California to reopen slowly amid coronavirus, expert says

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So when can California really be ready to relax their statewide home stay order?

Governor Gavin Newsom has outlined a four-step plan that envisions a process by which restrictions to slow the spread of the coronavirus are gradually lifted.

Newsom said he understands the frustrations and suggested announcing relaxation of certain rules starting this week.

“I just want to let people know that we are about to make some really significant increases in this stay-at-home order,” Newsom said Friday. “I mean several days, not weeks, as long as we remain cautious and thoughtful.”

The governor described the next phase of his order to stay home as allowing certain low-risk businesses to reopen in communities across California, including retail stores, manufacturing sites and small businesses.

“The only thing that will hold us back is the spread of this virus,” Newsom said. “And the only thing that is sure to advance the spread of the virus is thousands of people who gather. By practicing social distance or physical distance, we can avoid this. “

Dr. Deborah Birx, coordinator of the Trump administration’s corornavirus task force, also called for the reopening.

“The federal guidelines are a pretty firm policy of what we think is important from a public health perspective,” Birx said on Fox News on Sunday. “As states reopen, we really want them to follow the trigger criteria.”

Birx added that the American people must continue practice social distancing.

California has yet to experience a steady two-week drop in coronavirus cases. The weekly number of cases appeared to stabilize for several weeks in early April, with 8,000 to 8,500 cases each week. But from April 19 to 25, the state registered 11,777 new cases and, in the seven days ending Saturday, 11,041 new cases were registered.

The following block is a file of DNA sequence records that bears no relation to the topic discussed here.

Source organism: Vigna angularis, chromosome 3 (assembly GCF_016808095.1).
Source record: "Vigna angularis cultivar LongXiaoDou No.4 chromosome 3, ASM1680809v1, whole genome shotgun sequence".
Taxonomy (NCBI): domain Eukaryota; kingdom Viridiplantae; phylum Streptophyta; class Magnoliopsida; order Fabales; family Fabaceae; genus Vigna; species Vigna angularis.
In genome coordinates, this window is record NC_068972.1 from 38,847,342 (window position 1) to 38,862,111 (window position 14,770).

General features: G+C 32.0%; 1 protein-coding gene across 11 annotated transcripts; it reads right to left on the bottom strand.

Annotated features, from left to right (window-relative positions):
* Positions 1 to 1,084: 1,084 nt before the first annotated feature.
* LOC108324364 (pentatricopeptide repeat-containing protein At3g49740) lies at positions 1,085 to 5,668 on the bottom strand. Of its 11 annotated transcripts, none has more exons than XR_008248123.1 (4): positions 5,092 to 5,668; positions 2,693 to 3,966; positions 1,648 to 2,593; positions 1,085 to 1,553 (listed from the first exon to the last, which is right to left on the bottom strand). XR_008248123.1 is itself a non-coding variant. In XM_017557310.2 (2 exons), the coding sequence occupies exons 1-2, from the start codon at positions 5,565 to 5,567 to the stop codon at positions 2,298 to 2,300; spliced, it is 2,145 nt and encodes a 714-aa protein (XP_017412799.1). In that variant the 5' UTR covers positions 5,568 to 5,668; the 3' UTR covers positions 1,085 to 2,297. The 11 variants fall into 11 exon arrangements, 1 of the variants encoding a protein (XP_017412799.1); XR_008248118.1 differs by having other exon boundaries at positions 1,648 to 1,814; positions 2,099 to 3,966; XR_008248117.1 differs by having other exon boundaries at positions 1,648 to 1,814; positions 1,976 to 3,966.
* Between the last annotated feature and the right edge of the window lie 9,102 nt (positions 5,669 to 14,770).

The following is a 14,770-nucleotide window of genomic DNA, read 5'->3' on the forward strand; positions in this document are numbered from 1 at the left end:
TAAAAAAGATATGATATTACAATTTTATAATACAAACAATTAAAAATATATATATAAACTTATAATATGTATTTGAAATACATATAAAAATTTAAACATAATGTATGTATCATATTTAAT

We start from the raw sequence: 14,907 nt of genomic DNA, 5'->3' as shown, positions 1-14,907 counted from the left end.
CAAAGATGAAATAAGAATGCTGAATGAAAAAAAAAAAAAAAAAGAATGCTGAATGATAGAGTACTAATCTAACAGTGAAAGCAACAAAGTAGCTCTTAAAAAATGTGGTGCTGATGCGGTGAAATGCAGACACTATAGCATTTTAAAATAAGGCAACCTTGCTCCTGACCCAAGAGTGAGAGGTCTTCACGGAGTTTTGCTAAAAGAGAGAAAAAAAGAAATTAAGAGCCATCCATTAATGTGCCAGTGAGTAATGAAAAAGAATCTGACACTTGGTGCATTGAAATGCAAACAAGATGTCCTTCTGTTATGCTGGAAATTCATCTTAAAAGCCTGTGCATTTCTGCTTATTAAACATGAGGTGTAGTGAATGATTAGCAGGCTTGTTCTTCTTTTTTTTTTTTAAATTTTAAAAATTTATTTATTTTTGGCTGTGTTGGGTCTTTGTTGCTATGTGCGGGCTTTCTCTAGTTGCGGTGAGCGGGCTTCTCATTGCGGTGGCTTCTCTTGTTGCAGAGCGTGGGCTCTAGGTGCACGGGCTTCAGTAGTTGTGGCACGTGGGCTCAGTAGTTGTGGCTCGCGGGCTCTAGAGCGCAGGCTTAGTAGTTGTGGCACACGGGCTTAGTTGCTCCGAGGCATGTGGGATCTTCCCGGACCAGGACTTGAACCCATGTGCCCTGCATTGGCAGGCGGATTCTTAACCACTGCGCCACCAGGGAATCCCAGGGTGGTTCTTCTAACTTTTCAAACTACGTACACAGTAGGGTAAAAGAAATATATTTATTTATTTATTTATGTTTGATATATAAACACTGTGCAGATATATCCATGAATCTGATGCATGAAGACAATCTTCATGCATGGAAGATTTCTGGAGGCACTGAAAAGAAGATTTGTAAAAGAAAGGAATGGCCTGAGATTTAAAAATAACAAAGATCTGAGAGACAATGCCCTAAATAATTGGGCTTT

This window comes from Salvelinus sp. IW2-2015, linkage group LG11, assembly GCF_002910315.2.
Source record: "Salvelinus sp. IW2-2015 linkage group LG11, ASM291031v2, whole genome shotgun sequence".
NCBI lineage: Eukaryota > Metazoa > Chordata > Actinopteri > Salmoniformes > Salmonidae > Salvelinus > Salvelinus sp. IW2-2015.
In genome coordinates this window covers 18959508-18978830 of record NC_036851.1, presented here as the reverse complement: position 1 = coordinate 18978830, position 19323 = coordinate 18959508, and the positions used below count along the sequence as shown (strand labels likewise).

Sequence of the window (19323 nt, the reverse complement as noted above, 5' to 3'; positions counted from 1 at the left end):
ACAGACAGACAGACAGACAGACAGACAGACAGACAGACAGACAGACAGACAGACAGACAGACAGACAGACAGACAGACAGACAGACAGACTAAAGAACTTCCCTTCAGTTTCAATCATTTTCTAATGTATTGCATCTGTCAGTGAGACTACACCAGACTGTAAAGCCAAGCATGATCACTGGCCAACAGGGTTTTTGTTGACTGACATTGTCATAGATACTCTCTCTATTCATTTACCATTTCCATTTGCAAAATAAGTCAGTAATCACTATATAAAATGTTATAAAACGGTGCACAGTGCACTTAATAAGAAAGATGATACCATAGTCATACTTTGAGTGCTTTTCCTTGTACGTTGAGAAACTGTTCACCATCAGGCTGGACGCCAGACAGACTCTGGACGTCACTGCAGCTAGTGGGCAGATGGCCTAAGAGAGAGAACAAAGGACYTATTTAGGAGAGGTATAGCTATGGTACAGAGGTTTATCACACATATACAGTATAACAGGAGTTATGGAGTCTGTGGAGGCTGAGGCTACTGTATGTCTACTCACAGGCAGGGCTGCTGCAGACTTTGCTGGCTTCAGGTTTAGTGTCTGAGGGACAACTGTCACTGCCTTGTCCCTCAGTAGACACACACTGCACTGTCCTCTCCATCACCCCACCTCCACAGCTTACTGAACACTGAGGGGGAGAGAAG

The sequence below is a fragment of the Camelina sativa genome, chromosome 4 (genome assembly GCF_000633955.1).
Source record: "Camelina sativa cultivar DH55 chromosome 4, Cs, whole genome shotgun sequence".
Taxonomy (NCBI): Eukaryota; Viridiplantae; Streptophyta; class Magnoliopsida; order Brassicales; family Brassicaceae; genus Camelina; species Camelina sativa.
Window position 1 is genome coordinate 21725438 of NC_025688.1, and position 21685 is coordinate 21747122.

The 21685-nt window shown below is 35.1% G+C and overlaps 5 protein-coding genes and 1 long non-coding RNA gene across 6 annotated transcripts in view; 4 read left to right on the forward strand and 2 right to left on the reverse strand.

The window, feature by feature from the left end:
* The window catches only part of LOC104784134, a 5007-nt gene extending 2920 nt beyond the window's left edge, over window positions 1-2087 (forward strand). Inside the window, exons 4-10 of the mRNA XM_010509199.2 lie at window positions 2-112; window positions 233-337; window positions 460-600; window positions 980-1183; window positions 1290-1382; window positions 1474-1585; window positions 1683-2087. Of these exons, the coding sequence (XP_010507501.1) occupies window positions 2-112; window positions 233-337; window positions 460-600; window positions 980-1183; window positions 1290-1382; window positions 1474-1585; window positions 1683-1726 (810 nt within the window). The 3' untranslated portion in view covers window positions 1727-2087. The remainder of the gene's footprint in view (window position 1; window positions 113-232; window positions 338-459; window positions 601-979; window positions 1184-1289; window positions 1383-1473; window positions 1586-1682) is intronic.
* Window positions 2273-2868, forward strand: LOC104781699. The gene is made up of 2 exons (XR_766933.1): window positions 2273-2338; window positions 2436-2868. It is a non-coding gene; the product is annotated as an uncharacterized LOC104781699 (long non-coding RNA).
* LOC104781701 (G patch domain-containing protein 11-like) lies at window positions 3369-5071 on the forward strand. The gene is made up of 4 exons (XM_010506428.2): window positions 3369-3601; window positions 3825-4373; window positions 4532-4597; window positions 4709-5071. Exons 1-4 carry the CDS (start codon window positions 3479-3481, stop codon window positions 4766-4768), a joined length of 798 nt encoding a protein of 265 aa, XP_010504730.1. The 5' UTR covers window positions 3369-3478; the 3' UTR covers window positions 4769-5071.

California has started to see a week-to-week drop in deaths. However, the continuation of the trend is uncertain. From April 19 to 25, 547 deaths from coronavirus were reported in California and last week, 497 deaths were reported, a 9% decrease in weekly deaths.

Here’s a look at the governor’s plan and what an expert thinks of it.

The expert is Dr. Robert Kim-Farley, medical epidemiologist and infectious disease expert at the UCLA Fielding School of Public Health. He is also a former senior official in the Los Angeles County Department of Public Health, the United States Centers for Disease Control and Prevention, and the World Health Organization. From 2004 to 2018, he was director of the Los Angeles County Communicable Disease Control and Prevention Division.

Step 1: Continue with the stay at home order

This is the stage we are in. The governor issued the first nationwide home stay order on March 19, three days after six counties in the San Francisco Bay area implemented the first shelter order in the country.